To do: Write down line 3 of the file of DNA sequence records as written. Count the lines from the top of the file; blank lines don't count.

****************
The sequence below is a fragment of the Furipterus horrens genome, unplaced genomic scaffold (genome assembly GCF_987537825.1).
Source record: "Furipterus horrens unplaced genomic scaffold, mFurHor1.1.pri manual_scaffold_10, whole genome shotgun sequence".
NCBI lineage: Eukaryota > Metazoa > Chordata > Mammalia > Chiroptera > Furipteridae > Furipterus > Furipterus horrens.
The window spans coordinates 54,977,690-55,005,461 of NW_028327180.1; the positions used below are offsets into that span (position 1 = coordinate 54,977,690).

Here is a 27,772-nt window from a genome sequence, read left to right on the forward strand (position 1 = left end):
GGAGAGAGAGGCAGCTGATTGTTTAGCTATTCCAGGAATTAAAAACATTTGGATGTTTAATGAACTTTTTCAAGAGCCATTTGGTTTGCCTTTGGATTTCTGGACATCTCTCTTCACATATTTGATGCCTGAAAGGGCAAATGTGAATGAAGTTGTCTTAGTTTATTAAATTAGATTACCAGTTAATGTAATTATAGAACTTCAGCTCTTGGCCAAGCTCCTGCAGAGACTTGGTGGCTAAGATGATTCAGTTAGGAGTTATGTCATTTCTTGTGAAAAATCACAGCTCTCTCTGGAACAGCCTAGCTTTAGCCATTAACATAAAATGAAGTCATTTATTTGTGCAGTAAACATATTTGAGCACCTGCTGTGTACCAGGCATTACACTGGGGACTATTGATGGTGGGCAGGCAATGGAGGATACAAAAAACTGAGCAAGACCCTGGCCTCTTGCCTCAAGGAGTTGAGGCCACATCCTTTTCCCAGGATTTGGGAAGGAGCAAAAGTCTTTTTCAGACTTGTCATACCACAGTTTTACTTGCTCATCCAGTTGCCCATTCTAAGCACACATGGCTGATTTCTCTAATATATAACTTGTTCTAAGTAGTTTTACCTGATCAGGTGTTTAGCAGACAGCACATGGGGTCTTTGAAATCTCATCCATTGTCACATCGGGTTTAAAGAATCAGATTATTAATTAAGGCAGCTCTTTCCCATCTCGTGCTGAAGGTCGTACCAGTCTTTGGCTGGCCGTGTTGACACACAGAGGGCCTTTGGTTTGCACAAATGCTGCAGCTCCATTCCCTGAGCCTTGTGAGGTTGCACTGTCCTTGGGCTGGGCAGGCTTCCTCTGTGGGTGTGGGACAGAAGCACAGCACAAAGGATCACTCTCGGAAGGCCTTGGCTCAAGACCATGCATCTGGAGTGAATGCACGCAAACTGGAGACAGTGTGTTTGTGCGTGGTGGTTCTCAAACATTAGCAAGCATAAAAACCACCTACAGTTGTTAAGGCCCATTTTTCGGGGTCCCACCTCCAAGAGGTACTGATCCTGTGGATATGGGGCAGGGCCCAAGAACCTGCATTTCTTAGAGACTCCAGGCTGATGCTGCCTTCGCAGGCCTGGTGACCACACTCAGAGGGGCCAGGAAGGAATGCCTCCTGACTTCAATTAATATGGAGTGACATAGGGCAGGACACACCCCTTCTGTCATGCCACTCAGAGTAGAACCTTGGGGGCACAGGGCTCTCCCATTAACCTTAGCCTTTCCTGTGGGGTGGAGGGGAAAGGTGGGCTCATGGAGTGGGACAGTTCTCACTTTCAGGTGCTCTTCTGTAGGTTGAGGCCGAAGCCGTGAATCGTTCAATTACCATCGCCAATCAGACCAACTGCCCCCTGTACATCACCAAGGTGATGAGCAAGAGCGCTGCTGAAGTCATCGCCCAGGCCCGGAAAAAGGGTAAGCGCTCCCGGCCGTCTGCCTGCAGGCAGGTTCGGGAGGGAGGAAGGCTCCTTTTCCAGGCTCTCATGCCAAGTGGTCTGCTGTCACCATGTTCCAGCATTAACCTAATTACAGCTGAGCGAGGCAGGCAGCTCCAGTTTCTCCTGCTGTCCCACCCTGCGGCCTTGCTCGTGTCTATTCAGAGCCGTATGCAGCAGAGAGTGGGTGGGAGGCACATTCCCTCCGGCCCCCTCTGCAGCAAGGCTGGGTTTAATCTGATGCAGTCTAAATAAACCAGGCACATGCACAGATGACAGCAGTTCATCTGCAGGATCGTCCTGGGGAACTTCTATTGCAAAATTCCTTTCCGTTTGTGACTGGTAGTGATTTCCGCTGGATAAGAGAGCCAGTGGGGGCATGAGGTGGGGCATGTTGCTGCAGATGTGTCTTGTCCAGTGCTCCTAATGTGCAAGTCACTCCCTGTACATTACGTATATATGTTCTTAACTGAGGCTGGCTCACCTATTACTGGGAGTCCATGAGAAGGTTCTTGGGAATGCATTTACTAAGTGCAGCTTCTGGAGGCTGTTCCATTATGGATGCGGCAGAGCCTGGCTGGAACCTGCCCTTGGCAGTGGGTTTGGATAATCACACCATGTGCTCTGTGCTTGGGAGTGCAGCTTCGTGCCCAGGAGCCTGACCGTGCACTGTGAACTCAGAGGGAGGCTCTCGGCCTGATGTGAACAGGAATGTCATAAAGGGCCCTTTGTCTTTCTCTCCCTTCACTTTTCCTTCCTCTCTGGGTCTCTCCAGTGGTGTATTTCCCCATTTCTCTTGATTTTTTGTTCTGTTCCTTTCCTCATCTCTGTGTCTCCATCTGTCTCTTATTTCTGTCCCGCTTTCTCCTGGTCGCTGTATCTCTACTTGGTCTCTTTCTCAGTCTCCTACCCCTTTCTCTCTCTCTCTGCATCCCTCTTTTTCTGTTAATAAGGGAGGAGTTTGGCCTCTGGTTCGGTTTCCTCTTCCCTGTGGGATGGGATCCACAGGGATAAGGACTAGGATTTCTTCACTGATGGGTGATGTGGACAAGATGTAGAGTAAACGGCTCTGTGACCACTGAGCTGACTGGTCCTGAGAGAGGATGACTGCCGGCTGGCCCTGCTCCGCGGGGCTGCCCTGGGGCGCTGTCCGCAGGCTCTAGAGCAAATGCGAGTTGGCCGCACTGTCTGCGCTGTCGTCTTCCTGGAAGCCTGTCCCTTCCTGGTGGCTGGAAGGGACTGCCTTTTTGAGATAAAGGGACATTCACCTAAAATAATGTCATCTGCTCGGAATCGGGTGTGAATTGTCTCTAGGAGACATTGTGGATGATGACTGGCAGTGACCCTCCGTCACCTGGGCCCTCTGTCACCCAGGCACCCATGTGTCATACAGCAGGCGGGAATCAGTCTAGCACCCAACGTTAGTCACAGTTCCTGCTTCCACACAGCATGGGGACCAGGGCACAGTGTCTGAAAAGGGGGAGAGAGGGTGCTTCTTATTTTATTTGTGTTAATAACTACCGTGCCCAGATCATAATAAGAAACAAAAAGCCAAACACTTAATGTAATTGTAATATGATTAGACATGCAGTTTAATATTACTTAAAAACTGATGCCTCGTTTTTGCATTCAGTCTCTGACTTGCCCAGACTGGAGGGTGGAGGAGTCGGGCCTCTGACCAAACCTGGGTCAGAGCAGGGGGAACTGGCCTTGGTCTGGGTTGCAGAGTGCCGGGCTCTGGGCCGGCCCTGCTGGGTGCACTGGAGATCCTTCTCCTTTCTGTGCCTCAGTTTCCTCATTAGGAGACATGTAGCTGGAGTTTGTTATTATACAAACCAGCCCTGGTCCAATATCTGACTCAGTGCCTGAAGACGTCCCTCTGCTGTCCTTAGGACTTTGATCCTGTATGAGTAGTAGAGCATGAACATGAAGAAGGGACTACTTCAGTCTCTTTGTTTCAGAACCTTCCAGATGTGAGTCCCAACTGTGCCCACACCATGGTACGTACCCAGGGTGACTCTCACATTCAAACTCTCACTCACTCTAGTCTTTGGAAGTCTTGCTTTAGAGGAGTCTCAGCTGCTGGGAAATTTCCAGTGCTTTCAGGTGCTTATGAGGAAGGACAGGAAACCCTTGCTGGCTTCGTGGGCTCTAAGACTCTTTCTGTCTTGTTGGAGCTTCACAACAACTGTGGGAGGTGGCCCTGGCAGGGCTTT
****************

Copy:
NCBI lineage: Eukaryota > Metazoa > Chordata > Mammalia > Chiroptera > Furipteridae > Furipterus > Furipterus horrens.